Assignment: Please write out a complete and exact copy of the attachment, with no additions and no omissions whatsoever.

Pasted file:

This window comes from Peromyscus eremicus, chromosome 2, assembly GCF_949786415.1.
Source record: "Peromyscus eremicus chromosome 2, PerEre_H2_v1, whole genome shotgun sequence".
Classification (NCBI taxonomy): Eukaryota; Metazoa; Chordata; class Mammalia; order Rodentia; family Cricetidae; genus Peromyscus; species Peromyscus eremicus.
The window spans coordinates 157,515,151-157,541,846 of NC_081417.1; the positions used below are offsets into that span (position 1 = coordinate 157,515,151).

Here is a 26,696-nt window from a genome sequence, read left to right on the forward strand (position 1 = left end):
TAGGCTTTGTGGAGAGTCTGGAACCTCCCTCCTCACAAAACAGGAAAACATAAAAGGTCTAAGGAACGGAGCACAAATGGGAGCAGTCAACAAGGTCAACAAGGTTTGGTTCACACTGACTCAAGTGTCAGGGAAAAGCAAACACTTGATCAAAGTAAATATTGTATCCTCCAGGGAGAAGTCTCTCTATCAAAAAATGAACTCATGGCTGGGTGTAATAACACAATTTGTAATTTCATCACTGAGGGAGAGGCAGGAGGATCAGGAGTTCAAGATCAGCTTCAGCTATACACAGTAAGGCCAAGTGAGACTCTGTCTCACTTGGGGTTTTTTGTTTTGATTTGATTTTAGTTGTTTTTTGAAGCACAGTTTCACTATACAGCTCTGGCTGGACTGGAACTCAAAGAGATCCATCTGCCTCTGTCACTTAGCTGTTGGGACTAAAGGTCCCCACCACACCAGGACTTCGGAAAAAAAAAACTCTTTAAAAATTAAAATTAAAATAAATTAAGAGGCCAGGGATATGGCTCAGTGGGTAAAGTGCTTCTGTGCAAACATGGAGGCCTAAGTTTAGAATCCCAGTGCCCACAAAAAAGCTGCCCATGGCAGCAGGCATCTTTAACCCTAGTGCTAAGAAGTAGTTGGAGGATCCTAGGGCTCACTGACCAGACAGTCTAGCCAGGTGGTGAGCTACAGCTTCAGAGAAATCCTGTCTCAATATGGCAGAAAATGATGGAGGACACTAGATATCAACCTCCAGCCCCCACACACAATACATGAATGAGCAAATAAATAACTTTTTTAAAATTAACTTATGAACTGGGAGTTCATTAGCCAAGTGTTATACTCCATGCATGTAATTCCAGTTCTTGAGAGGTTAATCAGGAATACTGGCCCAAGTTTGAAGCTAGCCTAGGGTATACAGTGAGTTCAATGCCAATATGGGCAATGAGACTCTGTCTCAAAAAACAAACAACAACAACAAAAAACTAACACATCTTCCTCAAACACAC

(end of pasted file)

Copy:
This window comes from Peromyscus eremicus, chromosome 2, assembly GCF_949786415.1.
Source record: "Peromyscus eremicus chromosome 2, PerEre_H2_v1, whole genome shotgun sequence".
Classification (NCBI taxonomy): Eukaryota; Metazoa; Chordata; class Mammalia; order Rodentia; family Cricetidae; genus Peromyscus; species Peromyscus eremicus.
The window spans coordinates 157,515,151-157,541,846 of NC_081417.1; the positions used below are offsets into that span (position 1 = coordinate 157,515,151).

Here is a 26,696-nt window from a genome sequence, read left to right on the forward strand (position 1 = left end):
TAGGCTTTGTGGAGAGTCTGGAACCTCCCTCCTCACAAAACAGGAAAACATAAAAGGTCTAAGGAACGGAGCACAAATGGGAGCAGTCAACAAGGTCAACAAGGTTTGGTTCACACTGACTCAAGTGTCAGGGAAAAGCAAACACTTGATCAAAGTAAATATTGTATCCTCCAGGGAGAAGTCTCTCTATCAAAAAATGAACTCATGGCTGGGTGTAATAACACAATTTGTAATTTCATCACTGAGGGAGAGGCAGGAGGATCAGGAGTTCAAGATCAGCTTCAGCTATACACAGTAAGGCCAAGTGAGACTCTGTCTCACTTGGGGTTTTTTGTTTTGATTTGATTTTAGTTGTTTTTTGAAGCACAGTTTCACTATACAGCTCTGGCTGGACTGGAACTCAAAGAGATCCATCTGCCTCTGTCACTTAGCTGTTGGGACTAAAGGTCCCCACCACACCAGGACTTCGGAAAAAAAAAACTCTTTAAAAATTAAAATTAAAATAAATTAAGAGGCCAGGGATATGGCTCAGTGGGTAAAGTGCTTCTGTGCAAACATGGAGGCCTAAGTTTAGAATCCCAGTGCCCACAAAAAAGCTGCCCATGGCAGCAGGCATCTTTAACCCTAGTGCTAAGAAGTAGTTGGAGGATCCTAGGGCTCACTGACCAGACAGTCTAGCCAGGTGGTGAGCTACAGCTTCAGAGAAATCCTGTCTCAATATGGCAGAAAATGATGGAGGACACTAGATATCAACCTCCAGCCCCCACACACAATACATGAATGAGCAAATAAATAACTTTTTTAAAATTAACTTATGAACTGGGAGTTCATTAGCCAAGTGTTATACTCCATGCATGTAATTCCAGTTCTTGAGAGGTTAATCAGGAATACTGGCCCAAGTTTGAAGCTAGCCTAGGGTATACAGTGAGTTCAATGCCAATATGGGCAATGAGACTCTGTCTCAAAAAACAAACAACAACAACAAAAAACTAACACATCTTCCTCAAACACAC